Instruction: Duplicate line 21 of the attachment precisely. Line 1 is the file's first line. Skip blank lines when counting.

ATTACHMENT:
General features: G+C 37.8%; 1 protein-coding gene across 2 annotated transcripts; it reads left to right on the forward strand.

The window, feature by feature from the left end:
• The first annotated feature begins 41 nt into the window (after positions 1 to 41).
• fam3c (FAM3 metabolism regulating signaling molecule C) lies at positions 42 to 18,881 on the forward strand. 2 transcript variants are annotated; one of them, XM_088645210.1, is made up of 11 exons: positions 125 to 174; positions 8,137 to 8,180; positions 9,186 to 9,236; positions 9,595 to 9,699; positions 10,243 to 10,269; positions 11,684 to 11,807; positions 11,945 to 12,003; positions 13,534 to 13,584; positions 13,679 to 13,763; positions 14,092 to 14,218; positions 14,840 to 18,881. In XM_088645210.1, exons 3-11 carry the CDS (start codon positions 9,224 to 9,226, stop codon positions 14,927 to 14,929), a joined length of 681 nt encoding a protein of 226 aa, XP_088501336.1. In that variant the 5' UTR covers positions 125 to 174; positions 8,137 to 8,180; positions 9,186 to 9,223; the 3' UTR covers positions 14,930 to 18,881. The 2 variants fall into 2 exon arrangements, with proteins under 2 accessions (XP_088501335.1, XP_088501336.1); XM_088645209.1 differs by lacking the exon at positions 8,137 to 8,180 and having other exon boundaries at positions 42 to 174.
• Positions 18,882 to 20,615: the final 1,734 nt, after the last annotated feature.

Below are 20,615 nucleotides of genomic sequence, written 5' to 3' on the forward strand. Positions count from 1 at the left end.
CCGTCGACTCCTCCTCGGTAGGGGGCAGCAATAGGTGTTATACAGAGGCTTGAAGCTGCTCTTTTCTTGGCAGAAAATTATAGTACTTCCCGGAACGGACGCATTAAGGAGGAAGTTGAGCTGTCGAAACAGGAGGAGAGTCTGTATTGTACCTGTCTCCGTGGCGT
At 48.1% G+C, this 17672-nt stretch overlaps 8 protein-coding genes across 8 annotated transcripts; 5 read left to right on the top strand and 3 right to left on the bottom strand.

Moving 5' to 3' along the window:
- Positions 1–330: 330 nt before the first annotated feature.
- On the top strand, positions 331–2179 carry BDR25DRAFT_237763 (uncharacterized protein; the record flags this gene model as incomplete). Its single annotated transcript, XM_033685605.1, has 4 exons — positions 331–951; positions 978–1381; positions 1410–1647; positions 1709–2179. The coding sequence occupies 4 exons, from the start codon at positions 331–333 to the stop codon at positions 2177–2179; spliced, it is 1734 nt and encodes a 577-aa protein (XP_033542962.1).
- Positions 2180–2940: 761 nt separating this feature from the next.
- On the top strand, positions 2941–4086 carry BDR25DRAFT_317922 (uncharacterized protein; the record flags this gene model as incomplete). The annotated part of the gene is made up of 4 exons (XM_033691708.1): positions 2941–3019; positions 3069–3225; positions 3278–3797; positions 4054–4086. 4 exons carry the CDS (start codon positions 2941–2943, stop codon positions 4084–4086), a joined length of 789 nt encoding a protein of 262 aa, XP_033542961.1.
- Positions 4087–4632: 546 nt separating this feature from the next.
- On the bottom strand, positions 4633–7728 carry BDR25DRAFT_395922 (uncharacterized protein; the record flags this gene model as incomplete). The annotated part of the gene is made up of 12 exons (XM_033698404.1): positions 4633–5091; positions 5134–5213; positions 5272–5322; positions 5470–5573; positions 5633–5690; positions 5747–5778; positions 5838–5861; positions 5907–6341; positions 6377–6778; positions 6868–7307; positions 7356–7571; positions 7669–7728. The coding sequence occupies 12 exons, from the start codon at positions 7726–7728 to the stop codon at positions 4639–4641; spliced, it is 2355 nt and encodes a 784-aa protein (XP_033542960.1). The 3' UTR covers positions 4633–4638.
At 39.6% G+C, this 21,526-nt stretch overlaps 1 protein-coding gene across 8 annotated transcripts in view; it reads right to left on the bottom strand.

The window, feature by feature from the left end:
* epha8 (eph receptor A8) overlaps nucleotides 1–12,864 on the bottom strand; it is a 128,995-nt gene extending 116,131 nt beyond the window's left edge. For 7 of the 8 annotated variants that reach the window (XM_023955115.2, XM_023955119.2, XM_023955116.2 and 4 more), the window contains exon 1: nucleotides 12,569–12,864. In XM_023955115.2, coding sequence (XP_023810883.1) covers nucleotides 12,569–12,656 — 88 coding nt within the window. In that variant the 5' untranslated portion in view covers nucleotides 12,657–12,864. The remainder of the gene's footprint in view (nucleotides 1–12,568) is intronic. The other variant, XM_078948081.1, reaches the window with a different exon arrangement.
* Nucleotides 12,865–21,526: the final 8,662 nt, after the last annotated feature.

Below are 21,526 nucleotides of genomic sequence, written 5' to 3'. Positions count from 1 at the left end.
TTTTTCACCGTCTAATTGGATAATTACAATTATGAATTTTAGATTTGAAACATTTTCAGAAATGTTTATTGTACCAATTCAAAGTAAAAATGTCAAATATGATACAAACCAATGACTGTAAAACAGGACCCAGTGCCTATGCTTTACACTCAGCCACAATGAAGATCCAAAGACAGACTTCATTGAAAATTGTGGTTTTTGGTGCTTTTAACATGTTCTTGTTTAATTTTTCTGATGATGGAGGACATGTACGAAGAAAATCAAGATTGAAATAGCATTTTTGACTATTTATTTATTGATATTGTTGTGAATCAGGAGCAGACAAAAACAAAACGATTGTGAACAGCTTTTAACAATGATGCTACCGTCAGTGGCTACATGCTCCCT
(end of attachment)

TTTTTCACCGTCTAATTGGATAATTACAATTATGAATTTTAGATTTGAAACATTTTCAGAAATGTTTATTGTACCAATTCAAAGTAAAAATGTCAAATATGATACAAACCAATGACTGTAAAACAGGACCCAGTGCCTATGCTTTACACTCAGCCACAATGAAGATCCAAAGACAGACTTCATTGAAAATTGTGGTTTTTGGTGCTTTTAACATGTTCTTGTTTAATTTTTCTGATGATGGAGGACATGTACGAAGAAAATCAAGATTGAAATAGCATTTTTGACTATTTATTTATTGATATTGTTGTGAATCAGGAGCAGACAAAAACAAAACGATTGTGAACAGCTTTTAACAATGATGCTACCGTCAGTGGCTACATGCTCCCT